Doing what feels right

Sometimes staying in Savasana for the whole class is all you need. By Paula Hines

I was chatting with a friend recently who has begun to regularly attend a yoga class. She mentioned that during a class there was a man who lay down for the whole duration.

I asked if he was disrupting the class or simply lying down in Savasana. Apparently, it was the latter. He was lying down silently while the class continued around him.
Me: Did the teacher check on him?
Friend: Yes.
Me: And was he okay?
Friend: I think so, but it’s so rude – he was just lying there.

My friend thought he was being rude, but I think this man feeling comfortable enough to be in Savasana for the duration of the class was great. I’ve been the teacher in many a class when this has happened.

When you’re teaching an asana class, particularly if it includes some demonstration of the poses, it can at times seem like a game of ‘Simon Says’, particularly with newer students who assume that they’re supposed to be copying every single move the teacher makes.

This has led to some interesting and amusing ‘copycat’ moments when I’m walking around or sitting to instruct verbally, or even pausing to simply scratch my nose! What I offer and what I say is going to be guided by who is in the room and what I see, and it’s not possible for me to do that if I am actively demonstrating through every moment of the class.

In each asana class I offer, I make a point of inviting those present to do as much or as little as their bodies want to on that day, always practicing with kindness towards oneself. Usually, especially with regular students and more experienced practitioners, I witness them doing exactly that — I see them exercising that agency over their bodies.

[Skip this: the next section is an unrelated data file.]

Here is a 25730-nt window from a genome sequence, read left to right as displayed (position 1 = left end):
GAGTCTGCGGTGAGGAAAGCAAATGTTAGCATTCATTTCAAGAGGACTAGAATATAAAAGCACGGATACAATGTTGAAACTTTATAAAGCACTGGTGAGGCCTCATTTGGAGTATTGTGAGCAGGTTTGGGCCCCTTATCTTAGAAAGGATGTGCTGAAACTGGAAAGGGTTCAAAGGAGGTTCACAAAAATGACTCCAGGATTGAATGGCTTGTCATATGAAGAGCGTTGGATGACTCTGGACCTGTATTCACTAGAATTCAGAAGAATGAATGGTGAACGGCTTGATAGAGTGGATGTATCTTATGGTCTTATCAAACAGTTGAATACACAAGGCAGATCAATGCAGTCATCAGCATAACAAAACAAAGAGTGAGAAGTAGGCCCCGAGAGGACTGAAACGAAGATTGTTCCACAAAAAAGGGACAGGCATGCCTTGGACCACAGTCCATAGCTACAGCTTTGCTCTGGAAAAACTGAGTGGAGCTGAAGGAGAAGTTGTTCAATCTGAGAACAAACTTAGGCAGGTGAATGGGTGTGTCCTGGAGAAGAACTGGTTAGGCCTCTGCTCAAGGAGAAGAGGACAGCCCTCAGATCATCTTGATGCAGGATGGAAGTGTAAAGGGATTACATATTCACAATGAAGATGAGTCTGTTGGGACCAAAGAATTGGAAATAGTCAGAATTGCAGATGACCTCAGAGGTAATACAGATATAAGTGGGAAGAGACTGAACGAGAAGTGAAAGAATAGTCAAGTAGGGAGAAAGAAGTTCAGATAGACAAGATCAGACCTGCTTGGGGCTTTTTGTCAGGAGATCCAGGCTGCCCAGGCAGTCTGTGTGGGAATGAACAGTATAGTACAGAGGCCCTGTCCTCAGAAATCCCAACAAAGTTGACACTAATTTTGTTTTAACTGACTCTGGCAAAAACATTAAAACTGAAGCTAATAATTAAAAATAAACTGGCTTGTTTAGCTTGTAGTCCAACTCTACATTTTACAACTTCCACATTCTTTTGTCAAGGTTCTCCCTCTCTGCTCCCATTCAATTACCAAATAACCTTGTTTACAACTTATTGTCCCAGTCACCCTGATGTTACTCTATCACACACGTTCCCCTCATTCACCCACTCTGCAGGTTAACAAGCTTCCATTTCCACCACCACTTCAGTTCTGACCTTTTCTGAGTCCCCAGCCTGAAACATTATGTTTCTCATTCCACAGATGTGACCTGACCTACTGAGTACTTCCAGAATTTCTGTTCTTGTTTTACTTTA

Everyone is different, but for the most part I’ve observed over the years that the more someone has practiced (or if someone has come from another discipline that has helped them to cultivate body awareness), the more they’re able to sense what feels right for them, understanding that this can change from day to day. And 99.9% of the time this means doing less. When I see anyone in a yoga class doing what feels right for their bodies I feel so happy.

So, if you want to stay in Savasana throughout one of my classes you’re more than welcome!

The new book by Paula Hines, ‘Rest + Calm’ (Green Tree, Bloomsbury Publishing) is out now in paperback, audiobook and Kindle/eBook. For more information, plus yo ga classes, videos, workshops, and more visit her yoga website:

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